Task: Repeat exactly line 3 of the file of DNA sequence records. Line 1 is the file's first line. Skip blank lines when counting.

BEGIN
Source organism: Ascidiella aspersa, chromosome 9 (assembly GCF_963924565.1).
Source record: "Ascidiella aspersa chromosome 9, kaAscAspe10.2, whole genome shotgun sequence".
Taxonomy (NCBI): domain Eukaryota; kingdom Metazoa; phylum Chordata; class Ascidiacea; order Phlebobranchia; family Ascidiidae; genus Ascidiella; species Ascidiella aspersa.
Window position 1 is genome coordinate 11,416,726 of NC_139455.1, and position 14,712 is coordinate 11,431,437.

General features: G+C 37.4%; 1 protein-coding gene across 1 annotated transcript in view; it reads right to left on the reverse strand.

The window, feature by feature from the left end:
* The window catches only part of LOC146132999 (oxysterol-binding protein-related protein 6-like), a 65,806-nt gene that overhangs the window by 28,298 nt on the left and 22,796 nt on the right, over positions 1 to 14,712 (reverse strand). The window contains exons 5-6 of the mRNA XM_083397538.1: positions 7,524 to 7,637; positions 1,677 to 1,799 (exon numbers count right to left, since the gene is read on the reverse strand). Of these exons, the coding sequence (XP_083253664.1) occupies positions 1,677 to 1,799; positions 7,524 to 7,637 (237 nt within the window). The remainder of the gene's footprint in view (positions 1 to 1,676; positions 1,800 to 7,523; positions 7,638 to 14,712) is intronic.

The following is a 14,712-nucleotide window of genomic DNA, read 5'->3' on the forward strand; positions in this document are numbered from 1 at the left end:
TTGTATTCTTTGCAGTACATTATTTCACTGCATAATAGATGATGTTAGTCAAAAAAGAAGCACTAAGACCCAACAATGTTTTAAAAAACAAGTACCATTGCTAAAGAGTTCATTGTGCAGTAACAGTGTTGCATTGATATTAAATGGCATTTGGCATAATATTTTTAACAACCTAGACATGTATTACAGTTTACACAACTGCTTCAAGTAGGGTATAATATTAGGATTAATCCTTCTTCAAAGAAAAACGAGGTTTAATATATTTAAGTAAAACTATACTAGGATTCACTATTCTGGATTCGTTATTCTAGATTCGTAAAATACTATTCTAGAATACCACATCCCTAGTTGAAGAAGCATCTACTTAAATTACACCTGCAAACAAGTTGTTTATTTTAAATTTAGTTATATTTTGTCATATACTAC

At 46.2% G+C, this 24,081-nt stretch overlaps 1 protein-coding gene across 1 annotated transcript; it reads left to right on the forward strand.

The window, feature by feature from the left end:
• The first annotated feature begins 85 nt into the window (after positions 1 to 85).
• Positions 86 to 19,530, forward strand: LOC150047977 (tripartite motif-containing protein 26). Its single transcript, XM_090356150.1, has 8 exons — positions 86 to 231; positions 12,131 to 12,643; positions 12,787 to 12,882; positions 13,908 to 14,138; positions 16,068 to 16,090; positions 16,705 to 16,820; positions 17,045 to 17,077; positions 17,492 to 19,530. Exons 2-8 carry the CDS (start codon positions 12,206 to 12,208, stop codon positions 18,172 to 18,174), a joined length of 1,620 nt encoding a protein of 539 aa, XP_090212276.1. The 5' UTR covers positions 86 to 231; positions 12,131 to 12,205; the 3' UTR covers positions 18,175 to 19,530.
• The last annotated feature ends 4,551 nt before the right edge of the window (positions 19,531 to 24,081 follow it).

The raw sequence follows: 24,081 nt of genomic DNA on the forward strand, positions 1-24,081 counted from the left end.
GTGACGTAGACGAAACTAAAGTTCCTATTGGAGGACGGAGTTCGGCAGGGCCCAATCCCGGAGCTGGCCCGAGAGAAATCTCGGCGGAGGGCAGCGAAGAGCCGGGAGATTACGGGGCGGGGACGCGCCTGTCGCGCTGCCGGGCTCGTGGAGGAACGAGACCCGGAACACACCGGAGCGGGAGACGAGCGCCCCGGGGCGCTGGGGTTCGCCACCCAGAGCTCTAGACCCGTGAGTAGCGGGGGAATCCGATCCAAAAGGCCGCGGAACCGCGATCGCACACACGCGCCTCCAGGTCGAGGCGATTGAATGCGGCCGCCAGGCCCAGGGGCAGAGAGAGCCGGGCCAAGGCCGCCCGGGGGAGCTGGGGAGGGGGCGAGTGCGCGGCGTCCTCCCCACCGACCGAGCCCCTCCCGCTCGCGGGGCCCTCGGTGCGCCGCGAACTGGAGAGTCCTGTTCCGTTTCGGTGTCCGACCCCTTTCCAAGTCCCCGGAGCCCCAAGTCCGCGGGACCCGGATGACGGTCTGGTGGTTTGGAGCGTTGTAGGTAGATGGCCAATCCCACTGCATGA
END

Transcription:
Taxonomy (NCBI): domain Eukaryota; kingdom Metazoa; phylum Chordata; class Ascidiacea; order Phlebobranchia; family Ascidiidae; genus Ascidiella; species Ascidiella aspersa.